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Fiscal Sustainability: Conclusions on Challenges Arising from an Ageing Population



The Council on 18 June 2021, approved conclusions on the fiscal sustainability challenges arising from an ageing population. The conclusions draw on the main findings of the 2021 ageing report and call on member states to address the economic and budgetary consequences of ageing.


The conclusions stress that ageing populations pose a significant challenge for the long-term sustainability of public finances. The Council notes that government debt levels have risen due to the COVID-19 crisis and that they are expected to stay high for some time. At the same time, it underlines that premature withdrawal of fiscal support should be avoided to preserve longer-term fiscal sustainability.


The Council takes note of the 2021 ageing report, which highlights the decline in the working-age population. According to the report, by 2070 there will be less than two working-age persons for every person aged over 65, while currently there are three. That means that, in the long term, GDP will only be able to grow based on labour productivity.


According to Eurostat, the proportion of people of working age in the EU-27 is shrinking while the relative number of those retired is expanding. The share of older persons in the total population will increase significantly in the coming decades. This will, in turn, lead to an increased burden on those of working age to provide for the social expenditure required by the ageing population for a range of related services. ECOPNET (European Cooperation and Partnership Network) comments that the impact of demographic ageing within the European Union (EU) is likely to be of major significance in the coming decades.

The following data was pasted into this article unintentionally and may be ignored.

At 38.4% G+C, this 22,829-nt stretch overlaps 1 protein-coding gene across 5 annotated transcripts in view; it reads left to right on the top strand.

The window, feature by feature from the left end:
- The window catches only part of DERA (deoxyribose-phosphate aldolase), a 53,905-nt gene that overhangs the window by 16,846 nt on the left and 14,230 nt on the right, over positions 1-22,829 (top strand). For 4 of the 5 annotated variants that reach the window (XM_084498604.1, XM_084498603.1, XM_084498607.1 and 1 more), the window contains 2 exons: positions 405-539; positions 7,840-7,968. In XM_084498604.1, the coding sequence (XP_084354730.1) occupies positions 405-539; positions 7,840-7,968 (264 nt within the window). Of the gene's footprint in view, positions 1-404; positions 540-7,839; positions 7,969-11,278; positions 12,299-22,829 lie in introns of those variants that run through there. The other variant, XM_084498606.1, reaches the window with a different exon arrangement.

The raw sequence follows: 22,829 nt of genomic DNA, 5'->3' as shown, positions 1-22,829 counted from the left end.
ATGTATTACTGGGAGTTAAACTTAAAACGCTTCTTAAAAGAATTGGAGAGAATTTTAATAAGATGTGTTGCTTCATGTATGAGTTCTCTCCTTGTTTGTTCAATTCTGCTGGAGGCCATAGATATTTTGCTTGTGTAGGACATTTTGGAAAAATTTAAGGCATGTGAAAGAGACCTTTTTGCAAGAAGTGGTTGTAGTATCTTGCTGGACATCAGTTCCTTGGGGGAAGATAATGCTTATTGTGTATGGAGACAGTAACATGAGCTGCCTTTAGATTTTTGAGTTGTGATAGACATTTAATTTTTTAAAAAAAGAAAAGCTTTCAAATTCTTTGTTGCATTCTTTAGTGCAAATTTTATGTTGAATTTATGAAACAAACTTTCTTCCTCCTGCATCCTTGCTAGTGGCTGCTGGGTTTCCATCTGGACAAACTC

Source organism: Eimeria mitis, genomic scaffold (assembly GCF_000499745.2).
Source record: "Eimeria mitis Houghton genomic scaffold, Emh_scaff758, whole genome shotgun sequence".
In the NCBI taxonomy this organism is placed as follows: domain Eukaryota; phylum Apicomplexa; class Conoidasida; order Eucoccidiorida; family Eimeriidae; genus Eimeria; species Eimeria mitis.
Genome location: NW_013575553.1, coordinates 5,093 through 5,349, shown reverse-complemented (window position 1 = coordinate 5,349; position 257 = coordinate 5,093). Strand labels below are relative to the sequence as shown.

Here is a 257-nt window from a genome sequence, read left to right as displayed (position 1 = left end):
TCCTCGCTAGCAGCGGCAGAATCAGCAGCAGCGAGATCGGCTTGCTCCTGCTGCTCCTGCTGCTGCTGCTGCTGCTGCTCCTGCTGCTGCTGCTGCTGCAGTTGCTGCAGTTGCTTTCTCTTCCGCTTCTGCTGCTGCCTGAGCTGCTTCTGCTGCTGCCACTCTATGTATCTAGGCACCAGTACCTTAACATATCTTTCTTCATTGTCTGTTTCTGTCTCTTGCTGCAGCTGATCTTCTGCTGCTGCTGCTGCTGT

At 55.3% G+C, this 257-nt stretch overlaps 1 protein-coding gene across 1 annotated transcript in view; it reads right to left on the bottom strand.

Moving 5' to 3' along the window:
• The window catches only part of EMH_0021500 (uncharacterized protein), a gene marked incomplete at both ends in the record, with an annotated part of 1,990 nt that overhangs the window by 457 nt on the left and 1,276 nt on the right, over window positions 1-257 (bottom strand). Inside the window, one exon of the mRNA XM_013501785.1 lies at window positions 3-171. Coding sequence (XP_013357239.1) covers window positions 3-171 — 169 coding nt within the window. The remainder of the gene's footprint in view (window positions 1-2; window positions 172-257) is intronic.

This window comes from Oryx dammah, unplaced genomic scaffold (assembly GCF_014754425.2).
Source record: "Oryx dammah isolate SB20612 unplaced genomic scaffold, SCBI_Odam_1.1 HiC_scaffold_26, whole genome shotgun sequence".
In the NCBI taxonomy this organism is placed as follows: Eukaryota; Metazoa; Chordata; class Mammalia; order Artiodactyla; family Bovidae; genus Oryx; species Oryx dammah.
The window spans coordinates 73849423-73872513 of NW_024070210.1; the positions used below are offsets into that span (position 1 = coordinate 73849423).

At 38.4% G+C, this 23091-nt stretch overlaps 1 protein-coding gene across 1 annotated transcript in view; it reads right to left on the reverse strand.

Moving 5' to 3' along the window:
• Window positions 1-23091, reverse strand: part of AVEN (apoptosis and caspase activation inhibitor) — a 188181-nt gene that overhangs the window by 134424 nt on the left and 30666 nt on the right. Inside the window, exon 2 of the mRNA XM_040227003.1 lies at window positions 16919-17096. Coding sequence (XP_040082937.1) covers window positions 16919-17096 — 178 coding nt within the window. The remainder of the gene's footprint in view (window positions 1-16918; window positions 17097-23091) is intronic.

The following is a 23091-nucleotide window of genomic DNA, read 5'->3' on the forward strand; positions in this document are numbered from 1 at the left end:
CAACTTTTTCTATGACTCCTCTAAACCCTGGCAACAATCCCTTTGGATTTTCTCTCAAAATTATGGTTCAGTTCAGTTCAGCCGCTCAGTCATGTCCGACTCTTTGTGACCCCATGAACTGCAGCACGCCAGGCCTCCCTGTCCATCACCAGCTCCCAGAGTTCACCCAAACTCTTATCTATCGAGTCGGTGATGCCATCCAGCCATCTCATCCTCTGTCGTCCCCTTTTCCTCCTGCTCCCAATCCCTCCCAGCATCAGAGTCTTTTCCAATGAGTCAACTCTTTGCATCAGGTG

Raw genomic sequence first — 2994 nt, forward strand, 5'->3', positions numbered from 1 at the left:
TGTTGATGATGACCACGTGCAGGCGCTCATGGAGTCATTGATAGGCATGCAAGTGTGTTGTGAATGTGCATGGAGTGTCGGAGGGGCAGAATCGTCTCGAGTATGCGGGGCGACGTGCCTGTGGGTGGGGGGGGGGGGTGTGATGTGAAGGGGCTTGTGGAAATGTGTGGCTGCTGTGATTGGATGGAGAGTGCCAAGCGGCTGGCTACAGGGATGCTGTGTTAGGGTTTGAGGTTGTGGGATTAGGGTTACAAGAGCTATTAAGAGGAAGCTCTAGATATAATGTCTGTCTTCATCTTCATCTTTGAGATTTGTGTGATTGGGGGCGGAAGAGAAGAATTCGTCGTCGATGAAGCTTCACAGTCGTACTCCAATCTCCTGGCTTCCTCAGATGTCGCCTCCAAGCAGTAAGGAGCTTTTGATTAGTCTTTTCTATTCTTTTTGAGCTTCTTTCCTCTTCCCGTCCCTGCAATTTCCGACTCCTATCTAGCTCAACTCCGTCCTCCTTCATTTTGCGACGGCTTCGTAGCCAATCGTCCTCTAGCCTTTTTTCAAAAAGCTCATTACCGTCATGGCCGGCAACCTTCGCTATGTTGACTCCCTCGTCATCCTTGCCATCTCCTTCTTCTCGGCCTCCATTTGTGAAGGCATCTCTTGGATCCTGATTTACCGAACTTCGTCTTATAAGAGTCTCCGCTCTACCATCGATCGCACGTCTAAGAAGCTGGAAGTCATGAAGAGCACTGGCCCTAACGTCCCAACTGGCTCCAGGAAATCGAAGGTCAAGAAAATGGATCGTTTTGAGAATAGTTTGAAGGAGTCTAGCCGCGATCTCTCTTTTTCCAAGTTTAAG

The report projects an increase in age-related public expenditure (pensions, healthcare and long-term care), with numbers varying depending on productivity growth, demographic developments and the macroeconomic situation.


In this context, the Council calls on member states to address age-related spending by raising employment rates and productivity, tackling the gender gap in the labour market, and adapting pension, healthcare and long-term care systems.


It also welcomes the positive impact the national pension system reforms carried out in most countries have had on public expenditure and reaffirms the importance of taking advantage of the reform and investment opportunities offered by the Recovery and Resilience Facility and the other components of Next Generation EU.




Source: Council of the EU Press Releases

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